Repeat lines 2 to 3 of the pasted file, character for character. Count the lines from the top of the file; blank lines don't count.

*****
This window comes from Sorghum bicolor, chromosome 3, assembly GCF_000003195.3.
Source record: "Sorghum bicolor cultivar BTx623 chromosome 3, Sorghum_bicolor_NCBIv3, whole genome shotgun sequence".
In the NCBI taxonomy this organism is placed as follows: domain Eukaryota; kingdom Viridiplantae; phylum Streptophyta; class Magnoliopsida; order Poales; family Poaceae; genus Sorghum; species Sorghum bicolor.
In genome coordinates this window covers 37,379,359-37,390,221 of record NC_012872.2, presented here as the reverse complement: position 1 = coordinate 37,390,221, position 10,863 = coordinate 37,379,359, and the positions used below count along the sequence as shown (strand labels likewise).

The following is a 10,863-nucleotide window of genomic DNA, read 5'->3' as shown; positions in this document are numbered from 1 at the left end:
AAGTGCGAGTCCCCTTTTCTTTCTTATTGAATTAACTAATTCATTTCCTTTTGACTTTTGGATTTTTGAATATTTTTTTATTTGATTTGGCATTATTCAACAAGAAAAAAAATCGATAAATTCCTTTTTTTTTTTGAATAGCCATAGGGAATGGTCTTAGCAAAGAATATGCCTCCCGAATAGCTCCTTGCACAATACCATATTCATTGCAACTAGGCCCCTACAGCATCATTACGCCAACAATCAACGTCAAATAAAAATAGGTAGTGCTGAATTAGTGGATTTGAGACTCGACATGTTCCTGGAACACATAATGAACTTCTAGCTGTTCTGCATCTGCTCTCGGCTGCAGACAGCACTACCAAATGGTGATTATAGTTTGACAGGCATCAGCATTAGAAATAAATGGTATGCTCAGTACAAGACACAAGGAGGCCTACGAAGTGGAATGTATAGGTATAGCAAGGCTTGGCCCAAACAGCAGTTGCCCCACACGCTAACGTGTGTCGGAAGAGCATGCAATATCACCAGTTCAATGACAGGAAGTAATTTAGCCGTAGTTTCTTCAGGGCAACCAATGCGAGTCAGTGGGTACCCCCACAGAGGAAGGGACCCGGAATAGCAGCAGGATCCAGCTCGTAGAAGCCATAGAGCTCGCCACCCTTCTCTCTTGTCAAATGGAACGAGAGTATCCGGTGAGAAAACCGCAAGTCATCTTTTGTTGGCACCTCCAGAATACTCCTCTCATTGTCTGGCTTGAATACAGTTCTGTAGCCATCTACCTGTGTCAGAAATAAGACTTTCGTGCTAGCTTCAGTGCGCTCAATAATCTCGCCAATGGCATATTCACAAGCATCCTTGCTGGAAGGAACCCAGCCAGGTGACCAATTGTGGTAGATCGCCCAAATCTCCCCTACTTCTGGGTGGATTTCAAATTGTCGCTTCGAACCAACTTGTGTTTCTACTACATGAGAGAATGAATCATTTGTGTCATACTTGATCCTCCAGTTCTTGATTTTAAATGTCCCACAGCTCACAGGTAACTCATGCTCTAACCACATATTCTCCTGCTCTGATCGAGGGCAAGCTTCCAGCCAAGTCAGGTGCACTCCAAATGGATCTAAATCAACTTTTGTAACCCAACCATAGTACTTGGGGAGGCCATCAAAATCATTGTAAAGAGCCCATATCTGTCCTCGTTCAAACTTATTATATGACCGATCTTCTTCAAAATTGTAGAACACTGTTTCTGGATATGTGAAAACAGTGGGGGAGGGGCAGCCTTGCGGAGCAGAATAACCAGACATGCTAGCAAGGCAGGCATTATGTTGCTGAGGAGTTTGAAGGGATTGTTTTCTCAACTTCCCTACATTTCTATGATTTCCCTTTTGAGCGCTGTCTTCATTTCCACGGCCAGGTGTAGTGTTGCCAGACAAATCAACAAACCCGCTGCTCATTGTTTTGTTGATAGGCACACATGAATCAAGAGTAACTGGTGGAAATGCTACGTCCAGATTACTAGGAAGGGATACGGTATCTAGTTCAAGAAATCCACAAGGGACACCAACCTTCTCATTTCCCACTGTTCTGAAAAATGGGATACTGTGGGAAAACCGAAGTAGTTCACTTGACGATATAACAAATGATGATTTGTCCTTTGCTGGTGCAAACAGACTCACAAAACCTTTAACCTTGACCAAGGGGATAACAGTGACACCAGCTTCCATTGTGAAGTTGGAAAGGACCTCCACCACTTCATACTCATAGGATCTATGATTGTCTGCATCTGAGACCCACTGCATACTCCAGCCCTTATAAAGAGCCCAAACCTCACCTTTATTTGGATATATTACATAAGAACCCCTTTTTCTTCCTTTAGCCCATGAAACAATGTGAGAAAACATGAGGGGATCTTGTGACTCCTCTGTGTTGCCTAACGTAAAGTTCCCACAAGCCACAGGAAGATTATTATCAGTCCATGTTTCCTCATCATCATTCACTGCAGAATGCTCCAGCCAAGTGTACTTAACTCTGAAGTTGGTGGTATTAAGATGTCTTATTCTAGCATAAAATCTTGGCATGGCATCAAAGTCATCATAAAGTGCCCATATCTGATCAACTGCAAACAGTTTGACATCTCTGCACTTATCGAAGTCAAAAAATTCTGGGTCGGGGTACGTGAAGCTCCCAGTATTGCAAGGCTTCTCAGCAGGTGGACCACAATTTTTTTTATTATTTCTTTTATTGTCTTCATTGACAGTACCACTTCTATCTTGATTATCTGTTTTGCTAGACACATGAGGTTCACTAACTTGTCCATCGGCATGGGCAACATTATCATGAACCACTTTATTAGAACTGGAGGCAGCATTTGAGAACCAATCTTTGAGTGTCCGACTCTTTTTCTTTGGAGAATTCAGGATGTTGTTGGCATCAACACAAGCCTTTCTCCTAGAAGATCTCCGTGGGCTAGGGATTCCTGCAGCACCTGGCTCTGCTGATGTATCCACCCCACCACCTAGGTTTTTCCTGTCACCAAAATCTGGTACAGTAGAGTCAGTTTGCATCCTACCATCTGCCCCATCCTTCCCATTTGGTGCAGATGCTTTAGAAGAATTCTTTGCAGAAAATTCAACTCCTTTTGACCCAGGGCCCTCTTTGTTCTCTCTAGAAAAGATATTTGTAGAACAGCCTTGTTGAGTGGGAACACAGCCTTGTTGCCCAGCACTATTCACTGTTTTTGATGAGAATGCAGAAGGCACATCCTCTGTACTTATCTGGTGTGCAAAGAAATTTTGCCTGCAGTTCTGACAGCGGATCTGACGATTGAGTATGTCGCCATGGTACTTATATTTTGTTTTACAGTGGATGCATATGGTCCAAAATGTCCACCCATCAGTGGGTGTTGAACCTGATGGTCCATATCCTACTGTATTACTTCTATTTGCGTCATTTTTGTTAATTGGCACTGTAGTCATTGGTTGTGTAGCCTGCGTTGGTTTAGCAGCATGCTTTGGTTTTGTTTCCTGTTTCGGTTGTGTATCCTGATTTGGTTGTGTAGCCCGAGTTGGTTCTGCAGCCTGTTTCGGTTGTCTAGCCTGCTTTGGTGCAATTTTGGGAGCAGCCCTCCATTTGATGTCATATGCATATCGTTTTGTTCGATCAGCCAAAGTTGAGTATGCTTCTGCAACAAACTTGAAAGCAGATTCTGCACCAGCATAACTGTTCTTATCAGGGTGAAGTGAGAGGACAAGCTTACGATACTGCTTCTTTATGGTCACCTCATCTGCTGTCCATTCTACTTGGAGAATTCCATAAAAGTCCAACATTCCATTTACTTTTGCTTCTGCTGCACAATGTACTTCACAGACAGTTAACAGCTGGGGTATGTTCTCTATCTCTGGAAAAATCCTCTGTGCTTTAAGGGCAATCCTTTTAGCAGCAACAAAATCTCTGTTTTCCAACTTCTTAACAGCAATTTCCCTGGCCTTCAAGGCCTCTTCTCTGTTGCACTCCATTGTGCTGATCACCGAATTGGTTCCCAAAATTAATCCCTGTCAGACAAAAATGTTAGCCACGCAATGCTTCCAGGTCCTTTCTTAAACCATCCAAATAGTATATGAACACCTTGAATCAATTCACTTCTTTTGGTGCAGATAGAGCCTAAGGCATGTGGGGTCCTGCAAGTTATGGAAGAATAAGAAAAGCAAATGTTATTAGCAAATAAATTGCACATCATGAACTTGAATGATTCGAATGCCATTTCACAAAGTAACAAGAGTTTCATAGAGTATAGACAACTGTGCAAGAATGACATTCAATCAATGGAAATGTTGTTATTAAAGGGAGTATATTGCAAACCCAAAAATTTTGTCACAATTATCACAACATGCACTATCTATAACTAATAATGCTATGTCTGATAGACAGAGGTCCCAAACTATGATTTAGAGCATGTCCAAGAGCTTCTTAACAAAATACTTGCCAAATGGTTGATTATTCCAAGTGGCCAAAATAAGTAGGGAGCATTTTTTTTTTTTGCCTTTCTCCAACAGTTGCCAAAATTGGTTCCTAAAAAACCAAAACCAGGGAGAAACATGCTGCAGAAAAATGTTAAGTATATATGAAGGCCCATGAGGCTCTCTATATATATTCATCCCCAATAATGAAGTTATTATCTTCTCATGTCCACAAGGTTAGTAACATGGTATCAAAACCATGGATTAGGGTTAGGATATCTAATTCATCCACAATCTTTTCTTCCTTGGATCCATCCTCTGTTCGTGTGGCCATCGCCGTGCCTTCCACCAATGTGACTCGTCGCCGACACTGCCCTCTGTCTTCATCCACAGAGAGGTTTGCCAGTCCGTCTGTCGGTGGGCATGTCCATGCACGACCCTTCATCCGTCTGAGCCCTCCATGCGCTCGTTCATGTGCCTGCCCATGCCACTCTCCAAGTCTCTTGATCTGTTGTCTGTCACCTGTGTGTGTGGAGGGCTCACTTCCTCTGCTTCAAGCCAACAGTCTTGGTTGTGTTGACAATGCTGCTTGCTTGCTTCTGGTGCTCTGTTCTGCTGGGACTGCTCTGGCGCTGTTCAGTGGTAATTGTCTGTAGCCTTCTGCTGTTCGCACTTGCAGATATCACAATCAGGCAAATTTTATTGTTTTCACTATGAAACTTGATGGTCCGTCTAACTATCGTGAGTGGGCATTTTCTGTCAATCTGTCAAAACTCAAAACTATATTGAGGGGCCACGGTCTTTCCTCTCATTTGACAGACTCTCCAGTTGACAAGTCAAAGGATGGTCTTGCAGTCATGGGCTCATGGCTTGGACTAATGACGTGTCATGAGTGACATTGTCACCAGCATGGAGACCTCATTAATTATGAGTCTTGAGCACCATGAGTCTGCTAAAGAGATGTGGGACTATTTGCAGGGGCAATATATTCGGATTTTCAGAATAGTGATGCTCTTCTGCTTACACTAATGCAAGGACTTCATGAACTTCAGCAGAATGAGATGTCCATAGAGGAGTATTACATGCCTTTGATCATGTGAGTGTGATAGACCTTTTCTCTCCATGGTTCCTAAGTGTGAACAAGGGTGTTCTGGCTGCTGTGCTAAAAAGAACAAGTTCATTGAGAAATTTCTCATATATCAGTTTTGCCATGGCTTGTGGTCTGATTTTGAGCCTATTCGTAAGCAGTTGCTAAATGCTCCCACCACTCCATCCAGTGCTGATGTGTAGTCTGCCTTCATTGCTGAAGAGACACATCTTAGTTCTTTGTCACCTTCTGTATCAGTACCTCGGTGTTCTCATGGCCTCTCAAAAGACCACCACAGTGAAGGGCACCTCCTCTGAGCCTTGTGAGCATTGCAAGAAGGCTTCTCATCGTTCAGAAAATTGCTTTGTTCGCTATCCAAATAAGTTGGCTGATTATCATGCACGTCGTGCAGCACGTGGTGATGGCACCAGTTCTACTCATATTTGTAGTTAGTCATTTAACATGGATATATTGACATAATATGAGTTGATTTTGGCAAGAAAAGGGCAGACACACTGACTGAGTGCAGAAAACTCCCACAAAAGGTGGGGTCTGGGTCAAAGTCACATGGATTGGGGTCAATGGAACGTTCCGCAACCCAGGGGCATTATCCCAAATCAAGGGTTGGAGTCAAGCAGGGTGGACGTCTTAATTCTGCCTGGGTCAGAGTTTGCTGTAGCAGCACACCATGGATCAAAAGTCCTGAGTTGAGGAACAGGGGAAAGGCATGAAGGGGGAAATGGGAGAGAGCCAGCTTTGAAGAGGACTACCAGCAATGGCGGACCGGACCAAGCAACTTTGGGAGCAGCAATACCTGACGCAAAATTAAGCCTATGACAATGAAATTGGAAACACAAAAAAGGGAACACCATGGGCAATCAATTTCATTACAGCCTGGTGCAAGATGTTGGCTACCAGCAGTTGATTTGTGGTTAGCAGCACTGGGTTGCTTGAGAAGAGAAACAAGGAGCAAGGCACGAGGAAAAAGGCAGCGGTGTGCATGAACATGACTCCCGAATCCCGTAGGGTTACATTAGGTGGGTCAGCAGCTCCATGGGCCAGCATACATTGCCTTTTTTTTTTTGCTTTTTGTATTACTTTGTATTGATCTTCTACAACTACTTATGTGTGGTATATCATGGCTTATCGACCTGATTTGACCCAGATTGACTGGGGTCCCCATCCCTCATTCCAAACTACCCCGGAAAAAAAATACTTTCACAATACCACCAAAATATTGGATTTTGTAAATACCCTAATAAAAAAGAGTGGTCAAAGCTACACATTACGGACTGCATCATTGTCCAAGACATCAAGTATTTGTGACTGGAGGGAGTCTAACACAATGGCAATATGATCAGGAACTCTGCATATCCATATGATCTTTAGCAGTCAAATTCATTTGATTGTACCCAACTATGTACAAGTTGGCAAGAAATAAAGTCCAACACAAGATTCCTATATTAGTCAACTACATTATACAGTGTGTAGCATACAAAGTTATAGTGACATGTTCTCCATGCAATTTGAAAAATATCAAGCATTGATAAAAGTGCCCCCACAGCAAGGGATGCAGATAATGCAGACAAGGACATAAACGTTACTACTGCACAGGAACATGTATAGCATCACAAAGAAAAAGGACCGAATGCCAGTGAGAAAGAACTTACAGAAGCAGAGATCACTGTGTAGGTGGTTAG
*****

Source record: "Sorghum bicolor cultivar BTx623 chromosome 3, Sorghum_bicolor_NCBIv3, whole genome shotgun sequence".
In the NCBI taxonomy this organism is placed as follows: domain Eukaryota; kingdom Viridiplantae; phylum Streptophyta; class Magnoliopsida; order Poales; family Poaceae; genus Sorghum; species Sorghum bicolor.